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Parts makers expect 18% export growth

Automotive component manufacturers are buoyant about the growth of this sector and expect exports to touch $30 billion by 2020, up from $5.2 billion at present.

“Contrary to anticipations of a dip, there has been a growth in export of auto components,” said Mr Arvind Kapur, president, Automotive Components Manufacturers Association of India (ACMA), here today.

“Going by the global trends of auto industry, exports could grow by 18 per cent (compounded annual growth rate) by 2020 as against 11 per cent currently.” This, he added, included components for all vehicles, including luxury and off-road vehicles.

Original equipment manufacturers (OEMs) and Tier-I car companies account for 80 per cent of the exports while after-market sales, or replacement of parts in servicing of vehicles, account for the remaining 20 per cent, Mr Kapur said.

Asked about the fluctuating global market, particularly in the current economic scenario, the ACMA president said: “Because of the currency fluctuations, a lot of orders have been diverted from Brazil to us. Around 10-12 years back, we were getting into the process of exports. Today, with growing maturity in the market, consumers are respecting our quality, timely delivery, services and are increasingly depending on us for parts.”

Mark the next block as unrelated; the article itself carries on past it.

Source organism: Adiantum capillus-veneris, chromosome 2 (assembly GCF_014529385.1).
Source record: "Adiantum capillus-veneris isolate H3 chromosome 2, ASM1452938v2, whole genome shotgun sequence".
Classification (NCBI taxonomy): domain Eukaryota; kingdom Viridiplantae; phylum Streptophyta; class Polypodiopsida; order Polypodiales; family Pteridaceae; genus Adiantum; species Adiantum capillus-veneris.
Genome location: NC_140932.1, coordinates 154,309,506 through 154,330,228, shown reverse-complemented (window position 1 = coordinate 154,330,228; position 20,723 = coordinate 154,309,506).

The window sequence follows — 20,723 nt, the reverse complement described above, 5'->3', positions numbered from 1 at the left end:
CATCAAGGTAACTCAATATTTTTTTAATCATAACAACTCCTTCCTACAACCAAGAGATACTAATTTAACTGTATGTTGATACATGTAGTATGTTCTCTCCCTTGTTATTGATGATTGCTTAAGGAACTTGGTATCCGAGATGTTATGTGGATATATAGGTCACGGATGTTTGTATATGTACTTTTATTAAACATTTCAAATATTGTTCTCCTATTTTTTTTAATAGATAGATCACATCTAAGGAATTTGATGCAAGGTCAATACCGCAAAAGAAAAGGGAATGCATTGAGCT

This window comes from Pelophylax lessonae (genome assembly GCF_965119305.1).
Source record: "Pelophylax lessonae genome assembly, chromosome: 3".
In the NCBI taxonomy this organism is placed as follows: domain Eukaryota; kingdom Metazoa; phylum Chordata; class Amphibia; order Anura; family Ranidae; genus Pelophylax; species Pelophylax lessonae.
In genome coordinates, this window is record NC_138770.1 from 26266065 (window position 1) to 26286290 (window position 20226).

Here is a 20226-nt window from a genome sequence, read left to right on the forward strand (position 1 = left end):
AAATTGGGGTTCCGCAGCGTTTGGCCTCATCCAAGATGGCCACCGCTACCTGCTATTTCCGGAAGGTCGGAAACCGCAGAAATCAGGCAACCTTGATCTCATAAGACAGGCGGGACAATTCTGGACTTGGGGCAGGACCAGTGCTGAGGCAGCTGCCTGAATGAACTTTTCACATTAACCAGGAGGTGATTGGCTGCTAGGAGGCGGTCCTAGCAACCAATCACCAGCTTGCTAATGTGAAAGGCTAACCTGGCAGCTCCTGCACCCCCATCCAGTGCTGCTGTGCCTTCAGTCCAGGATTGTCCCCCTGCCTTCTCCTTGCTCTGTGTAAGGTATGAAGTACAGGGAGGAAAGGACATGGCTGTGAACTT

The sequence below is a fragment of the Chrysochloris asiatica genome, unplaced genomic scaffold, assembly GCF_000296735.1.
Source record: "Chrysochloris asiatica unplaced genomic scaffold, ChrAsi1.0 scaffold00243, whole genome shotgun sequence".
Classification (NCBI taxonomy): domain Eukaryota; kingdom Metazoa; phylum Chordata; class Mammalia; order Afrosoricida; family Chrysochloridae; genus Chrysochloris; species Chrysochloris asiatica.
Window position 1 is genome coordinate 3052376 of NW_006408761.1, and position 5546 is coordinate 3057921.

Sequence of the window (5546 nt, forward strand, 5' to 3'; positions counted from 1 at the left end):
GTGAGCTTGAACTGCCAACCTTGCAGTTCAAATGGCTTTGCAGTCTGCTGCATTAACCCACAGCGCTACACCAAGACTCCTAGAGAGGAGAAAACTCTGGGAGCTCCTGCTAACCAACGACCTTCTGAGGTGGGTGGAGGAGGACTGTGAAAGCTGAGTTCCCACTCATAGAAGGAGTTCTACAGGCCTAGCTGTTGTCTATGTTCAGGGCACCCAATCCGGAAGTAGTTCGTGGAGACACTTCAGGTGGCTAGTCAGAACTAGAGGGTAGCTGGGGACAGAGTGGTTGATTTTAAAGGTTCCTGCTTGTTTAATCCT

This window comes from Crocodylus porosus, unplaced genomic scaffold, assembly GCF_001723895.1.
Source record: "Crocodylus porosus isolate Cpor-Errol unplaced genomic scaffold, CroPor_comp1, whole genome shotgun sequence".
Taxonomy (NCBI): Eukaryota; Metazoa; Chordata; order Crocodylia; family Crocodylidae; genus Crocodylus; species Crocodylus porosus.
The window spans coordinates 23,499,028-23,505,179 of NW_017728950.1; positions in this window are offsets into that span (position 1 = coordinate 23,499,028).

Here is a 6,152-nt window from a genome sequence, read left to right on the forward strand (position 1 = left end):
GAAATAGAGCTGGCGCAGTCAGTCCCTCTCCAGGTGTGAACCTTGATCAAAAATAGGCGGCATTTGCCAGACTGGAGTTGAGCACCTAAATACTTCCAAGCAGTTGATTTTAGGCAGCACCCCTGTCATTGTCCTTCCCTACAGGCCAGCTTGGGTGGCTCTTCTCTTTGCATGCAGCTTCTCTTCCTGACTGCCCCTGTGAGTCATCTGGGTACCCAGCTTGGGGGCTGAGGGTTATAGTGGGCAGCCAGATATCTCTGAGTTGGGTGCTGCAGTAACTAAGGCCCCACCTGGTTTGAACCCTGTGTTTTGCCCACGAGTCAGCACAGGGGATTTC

There are, however, several challenges faced by this sector. Manufacturers, which are participating in a big way at the ongoing 11th Auto Expo in the capital, are concerned at the fluctuating currency exchange value and lack of support from the government.

“At a time when several players are emerging in the global scenario, there is a continuous price pressure and we are forced to cut our prices,” said Mr Ankit Rakheja, director, Dutta Industries, a steering and suspension component manufacturer. “China, for instance, is giving a lot of incentives to their manufacturers.”

He said the government had withdrawn duty drawback benefits given under the Duty Entitlement Passbook Scheme (DEPB), under which duties paid while importing raw material are refunded. Mr Rakheja claimed the sales of his company had dipped since October last year, despite the export benefits arising out of a depreciating currency.

Asked about the government incentives, Mr Kapur said it was only the additional compensation by way of increased DEPB that the government had given during the economic slowdown in 2008 that had been withdrawn.

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